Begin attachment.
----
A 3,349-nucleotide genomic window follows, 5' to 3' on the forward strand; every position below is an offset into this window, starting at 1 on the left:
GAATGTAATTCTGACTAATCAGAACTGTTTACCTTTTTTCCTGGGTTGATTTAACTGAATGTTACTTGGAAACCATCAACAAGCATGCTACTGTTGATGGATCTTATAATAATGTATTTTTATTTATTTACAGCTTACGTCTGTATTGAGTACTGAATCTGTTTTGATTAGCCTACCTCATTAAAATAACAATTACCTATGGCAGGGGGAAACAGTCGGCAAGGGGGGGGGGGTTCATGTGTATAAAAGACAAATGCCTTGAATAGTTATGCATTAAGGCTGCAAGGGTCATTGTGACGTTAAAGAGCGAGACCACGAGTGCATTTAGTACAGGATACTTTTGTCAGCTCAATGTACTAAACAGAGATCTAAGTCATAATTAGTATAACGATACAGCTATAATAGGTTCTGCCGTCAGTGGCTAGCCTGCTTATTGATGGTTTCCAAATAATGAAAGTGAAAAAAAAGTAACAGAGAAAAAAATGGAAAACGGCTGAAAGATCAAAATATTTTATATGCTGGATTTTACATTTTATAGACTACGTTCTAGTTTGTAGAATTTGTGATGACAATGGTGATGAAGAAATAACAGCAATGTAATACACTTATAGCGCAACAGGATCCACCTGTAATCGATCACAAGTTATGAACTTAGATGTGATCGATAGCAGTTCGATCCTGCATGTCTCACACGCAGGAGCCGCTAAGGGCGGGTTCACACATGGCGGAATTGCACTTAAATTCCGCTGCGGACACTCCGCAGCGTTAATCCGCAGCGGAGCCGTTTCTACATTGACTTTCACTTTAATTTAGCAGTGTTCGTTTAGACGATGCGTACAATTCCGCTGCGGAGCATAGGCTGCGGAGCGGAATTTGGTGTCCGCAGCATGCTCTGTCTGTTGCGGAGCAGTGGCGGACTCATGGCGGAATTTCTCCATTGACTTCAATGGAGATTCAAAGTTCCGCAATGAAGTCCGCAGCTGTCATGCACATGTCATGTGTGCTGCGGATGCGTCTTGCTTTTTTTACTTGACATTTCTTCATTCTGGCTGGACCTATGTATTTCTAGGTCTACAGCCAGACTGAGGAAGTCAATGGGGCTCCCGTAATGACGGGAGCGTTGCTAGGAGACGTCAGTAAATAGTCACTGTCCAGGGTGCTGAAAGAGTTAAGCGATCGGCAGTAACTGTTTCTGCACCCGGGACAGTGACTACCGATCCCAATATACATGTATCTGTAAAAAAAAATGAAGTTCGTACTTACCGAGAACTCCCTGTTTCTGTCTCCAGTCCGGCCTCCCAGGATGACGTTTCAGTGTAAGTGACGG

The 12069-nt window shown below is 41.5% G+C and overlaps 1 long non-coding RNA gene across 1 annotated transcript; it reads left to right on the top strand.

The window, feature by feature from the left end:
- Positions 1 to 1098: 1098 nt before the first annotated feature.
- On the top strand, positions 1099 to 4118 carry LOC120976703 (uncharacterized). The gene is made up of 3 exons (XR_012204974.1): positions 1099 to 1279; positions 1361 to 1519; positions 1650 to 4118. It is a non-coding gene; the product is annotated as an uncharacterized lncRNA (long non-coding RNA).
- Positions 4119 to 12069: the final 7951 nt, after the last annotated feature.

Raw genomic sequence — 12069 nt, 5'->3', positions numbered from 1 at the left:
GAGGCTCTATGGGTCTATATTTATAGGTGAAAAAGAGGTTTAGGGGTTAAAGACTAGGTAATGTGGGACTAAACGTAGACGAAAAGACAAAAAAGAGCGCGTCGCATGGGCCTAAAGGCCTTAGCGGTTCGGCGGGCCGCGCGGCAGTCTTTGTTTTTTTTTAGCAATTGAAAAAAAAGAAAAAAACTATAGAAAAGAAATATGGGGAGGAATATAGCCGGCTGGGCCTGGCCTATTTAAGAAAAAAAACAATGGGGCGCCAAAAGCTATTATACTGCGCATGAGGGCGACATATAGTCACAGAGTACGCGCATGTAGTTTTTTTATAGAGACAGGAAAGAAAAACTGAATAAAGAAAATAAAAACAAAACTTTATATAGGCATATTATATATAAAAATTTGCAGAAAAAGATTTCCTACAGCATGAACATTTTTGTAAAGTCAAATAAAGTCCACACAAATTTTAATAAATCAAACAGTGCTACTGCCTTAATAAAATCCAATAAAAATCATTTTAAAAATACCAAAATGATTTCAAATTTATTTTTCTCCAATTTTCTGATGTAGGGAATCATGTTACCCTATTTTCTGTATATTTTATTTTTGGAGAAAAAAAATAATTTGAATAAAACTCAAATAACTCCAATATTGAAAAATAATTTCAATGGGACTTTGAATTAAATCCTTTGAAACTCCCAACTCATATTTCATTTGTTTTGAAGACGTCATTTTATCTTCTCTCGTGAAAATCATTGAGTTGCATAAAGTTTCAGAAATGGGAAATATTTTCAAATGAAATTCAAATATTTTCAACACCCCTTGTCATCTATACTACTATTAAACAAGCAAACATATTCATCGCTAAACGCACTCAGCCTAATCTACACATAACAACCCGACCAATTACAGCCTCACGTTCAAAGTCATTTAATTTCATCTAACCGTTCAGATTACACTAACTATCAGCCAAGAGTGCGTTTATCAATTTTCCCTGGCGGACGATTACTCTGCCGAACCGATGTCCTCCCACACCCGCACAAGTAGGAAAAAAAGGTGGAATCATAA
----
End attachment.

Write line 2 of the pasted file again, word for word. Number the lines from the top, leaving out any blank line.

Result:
GAATGTAATTCTGACTAATCAGAACTGTTTACCTTTTTTCCTGGGTTGATTTAACTGAATGTTACTTGGAAACCATCAACAAGCATGCTACTGTTGATGGATCTTATAATAATGTATTTTTATTTATTTACAGCTTACGTCTGTATTGAGTACTGAATCTGTTTTGATTAGCCTACCTCATTAAAATAACAATTACCTATGGCAGGGGGAAACAGTCGGCAAGGGGGGGGGGGTTCATGTGTATAAAAGACAAATGCCTTGAATAGTTATGCATTAAGGCTGCAAGGGTCATTGTGACGTTAAAGAGCGAGACCACGAGTGCATTTAGTACAGGATACTTTTGTCAGCTCAATGTACTAAACAGAGATCTAAGTCATAATTAGTATAACGATACAGCTATAATAGGTTCTGCCGTCAGTGGCTAGCCTGCTTATTGATGGTTTCCAAATAATGAAAGTGAAAAAAAAGTAACAGAGAAAAAAATGGAAAACGGCTGAAAGATCAAAATATTTTATATGCTGGATTTTACATTTTATAGACTACGTTCTAGTTTGTAGAATTTGTGATGACAATGGTGATGAAGAAATAACAGCAATGTAATACACTTATAGCGCAACAGGATCCACCTGTAATCGATCACAAGTTATGAACTTAGATGTGATCGATAGCAGTTCGATCCTGCATGTCTCACACGCAGGAGCCGCTAAGGGCGGGTTCACACATGGCGGAATTGCACTTAAATTCCGCTGCGGACACTCCGCAGCGTTAATCCGCAGCGGAGCCGTTTCTACATTGACTTTCACTTTAATTTAGCAGTGTTCGTTTAGACGATGCGTACAATTCCGCTGCGGAGCATAGGCTGCGGAGCGGAATTTGGTGTCCGCAGCATGCTCTGTCTGTTGCGGAGCAGTGGCGGACTCATGGCGGAATTTCTCCATTGACTTCAATGGAGATTCAAAGTTCCGCAATGAAGTCCGCAGCTGTCATGCACATGTCATGTGTGCTGCGGATGCGTCTTGCTTTTTTTACTTGACATTTCTTCATTCTGGCTGGACCTATGTATTTCTAGGTCTACAGCCAGACTGAGGAAGTCAATGGGGCTCCCGTAATGACGGGAGCGTTGCTAGGAGACGTCAGTAAATAGTCACTGTCCAGGGTGCTGAAAGAGTTAAGCGATCGGCAGTAACTGTTTCTGCACCCGGGACAGTGACTACCGATCCCAATATACATGTATCTGTAAAAAAAAATGAAGTTCGTACTTACCGAGAACTCCCTGTTTCTGTCTCCAGTCCGGCCTCCCAGGATGACGTTTCAGTGTAAGTGACGG